adjudicated cases upon the subject. The that the sale will not be set aside because case of Twin-Lick Oil Co. v. Marbury, 91 of his trust relationship arising from the fact U. S. 587, 23 L. Ed. 328, which is frequently that he is a director, unless it appears that cited in support of the right of the director some undue advantage has been taken by him creditor to purchase, goes no further than to by reason of the position which he occupies. support the right in the case of a sale made It is urged in behalf of complainant that by the trustee of a mortgage deed given by the conduct of defendant Marr was not fair the corporation to secure a debt due to the and open, in that he should have given notice director; and the suggestion is there made of the sale to all the stockholders. I am unthat the trustee making the sale is appointed able to concur in that view. From the eviby the corporation for the purpose and to dence adduced at the hearing, I am satisfied that extent represents the corporation. Salt that defendant Marr must be regarded in marsh y. Spaulding, 147 Mass. 224, 17 N. E. this case as the victim of the corporation 316, is to the same effect as Twin-Lick Oil Co. rather than as one who has received undue v. Marbury, supra. The case of Lucas v. Fri advantage. The corporation had but few ant, 111 Mich. 426, 436, 69 N. W. 735, ex stockholders, and was essentially the enterpressly holds that a director who is a judg. prise of a brother of defendant Marr, now ment creditor may buy at the execution sale; deceased, whose stock complainant now holds but the decision is based on Twin-Lick Oil by inheritance. Defendant Marr originally Co. v. Marbury and Saltmarsh v. Spaulding, advanced a small amount of money to the supra, and other cases which do not fully corporation, and also became a stockholder support the text. The case of Hoyle v. at the instance of and as a favor to his Plattsburgh & Montreal Ry. Co., 54 N. Y. brother. As more money was needed by the 315, 329, 13 Am. Rep. 595, after holding that corporation from time to time, defendant a director, who is not a judgment creditor, Marr was induced to make further advances, cannot purchase the property of his cor because no other person identified with the poration at a judicial sale, proceeds as fol enterprise appeared to be able to do so and lows:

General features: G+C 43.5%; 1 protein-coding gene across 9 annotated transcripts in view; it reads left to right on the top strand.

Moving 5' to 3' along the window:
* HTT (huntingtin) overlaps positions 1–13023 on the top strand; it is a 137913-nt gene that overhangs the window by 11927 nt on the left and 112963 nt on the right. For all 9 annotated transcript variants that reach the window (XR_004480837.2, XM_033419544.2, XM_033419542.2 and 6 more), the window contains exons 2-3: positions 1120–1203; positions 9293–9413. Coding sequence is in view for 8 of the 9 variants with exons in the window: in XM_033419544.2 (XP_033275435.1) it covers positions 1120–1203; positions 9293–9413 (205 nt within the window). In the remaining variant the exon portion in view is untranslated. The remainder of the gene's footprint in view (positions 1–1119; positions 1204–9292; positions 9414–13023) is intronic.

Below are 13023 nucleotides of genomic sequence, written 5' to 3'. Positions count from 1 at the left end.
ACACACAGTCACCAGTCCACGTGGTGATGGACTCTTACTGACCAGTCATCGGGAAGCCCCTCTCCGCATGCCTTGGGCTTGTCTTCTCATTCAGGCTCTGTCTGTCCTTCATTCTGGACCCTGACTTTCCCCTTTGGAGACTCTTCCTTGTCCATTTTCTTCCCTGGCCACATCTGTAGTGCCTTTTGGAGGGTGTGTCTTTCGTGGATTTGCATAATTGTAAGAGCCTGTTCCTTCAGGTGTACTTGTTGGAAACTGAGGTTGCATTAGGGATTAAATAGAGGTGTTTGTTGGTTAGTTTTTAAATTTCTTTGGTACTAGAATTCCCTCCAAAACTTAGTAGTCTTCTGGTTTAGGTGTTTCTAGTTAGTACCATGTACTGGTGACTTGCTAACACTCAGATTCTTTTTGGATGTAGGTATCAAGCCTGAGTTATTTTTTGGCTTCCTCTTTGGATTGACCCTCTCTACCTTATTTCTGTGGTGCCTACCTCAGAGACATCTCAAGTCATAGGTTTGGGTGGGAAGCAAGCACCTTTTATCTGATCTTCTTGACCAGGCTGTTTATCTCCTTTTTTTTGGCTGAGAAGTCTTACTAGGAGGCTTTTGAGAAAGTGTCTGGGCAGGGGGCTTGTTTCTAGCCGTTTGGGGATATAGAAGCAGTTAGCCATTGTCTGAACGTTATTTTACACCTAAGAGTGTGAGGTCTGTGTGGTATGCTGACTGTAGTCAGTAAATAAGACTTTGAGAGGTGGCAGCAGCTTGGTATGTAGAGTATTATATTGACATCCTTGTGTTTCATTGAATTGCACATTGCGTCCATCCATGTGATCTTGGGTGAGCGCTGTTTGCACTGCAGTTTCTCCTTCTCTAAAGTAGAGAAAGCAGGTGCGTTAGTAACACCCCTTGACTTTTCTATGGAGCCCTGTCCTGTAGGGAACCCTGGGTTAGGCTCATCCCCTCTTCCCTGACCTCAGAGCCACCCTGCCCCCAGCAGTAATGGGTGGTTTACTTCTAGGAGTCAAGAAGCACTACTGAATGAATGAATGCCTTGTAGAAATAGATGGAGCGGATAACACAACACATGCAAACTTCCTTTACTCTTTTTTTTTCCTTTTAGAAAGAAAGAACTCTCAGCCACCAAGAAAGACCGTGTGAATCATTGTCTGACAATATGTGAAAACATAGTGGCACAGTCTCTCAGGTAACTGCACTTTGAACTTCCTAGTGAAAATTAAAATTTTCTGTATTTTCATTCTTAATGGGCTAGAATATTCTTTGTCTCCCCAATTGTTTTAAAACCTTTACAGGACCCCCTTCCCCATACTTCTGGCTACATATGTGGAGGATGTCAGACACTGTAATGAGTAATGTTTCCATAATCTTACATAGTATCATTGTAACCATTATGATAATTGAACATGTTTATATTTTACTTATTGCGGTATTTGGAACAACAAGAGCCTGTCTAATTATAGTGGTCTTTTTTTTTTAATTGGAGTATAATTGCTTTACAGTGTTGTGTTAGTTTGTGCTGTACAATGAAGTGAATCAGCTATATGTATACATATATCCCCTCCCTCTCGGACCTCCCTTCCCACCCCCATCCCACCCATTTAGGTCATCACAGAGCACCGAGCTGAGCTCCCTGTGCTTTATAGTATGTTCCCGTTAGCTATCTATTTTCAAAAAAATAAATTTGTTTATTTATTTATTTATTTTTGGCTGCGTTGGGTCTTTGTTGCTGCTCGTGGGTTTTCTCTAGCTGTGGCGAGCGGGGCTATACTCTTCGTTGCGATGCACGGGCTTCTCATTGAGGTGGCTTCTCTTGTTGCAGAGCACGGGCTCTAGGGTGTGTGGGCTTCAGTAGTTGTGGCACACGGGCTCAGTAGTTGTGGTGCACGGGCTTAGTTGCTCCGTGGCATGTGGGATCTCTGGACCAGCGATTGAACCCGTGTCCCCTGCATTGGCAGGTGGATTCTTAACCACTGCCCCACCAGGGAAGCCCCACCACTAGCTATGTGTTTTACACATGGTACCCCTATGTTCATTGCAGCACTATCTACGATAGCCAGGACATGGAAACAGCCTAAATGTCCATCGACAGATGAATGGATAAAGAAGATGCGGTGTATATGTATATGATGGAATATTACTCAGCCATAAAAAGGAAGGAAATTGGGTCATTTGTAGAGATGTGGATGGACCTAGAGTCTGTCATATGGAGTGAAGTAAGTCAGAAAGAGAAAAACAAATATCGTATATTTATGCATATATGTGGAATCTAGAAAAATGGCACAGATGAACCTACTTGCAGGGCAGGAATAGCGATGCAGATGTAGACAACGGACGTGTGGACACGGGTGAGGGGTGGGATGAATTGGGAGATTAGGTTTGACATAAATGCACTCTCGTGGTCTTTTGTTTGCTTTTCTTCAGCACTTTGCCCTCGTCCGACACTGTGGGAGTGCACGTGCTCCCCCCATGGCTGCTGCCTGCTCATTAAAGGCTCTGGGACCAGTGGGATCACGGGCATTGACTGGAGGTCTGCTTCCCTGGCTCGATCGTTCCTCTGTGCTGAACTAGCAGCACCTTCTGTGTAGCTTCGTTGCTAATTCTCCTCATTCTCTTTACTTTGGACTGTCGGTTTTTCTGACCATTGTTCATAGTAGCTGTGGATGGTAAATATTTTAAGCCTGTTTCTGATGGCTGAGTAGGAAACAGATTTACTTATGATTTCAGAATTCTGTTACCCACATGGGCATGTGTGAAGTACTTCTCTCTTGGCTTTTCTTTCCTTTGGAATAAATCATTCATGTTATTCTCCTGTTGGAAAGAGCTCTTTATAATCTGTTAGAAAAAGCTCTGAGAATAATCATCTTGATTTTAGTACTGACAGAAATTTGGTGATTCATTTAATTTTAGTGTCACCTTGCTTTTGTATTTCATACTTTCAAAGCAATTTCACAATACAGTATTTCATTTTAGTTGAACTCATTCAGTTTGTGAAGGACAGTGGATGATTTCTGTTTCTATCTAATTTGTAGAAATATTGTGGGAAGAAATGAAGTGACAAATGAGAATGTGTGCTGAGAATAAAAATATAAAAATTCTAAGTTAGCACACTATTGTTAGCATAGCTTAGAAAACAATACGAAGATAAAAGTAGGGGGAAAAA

because of his desire to help the enterprise "Vilas, however, was not only a director. along on account of his brother's active He was also the plaintiff in a judgment interest in it. The advances thus made finalagainst the railroad company, and had a ly aggregated over $10,000, and over $2,000 clear right to sell, upon execution on his had in the meantime, in like manner, been judgment, the personal property of the cor advanced by the mother of complainant poration which was liable to sale on execu Marr. After the death of his brother de. tion. Whether in this right he might not, fendant Marr, at a meeting of the stockholdat a sale under his own or under prior ex ers in December, 1897, stated that he must ecutions, purchase in protection of his own have the money due to him, and that he right as judgment creditor, and hold prop would proceed unless something was done. erty so purchased absolutely against the com He also urged the stockholders to contribute, pany, need not be determined in this case." and also offered to turn over his claim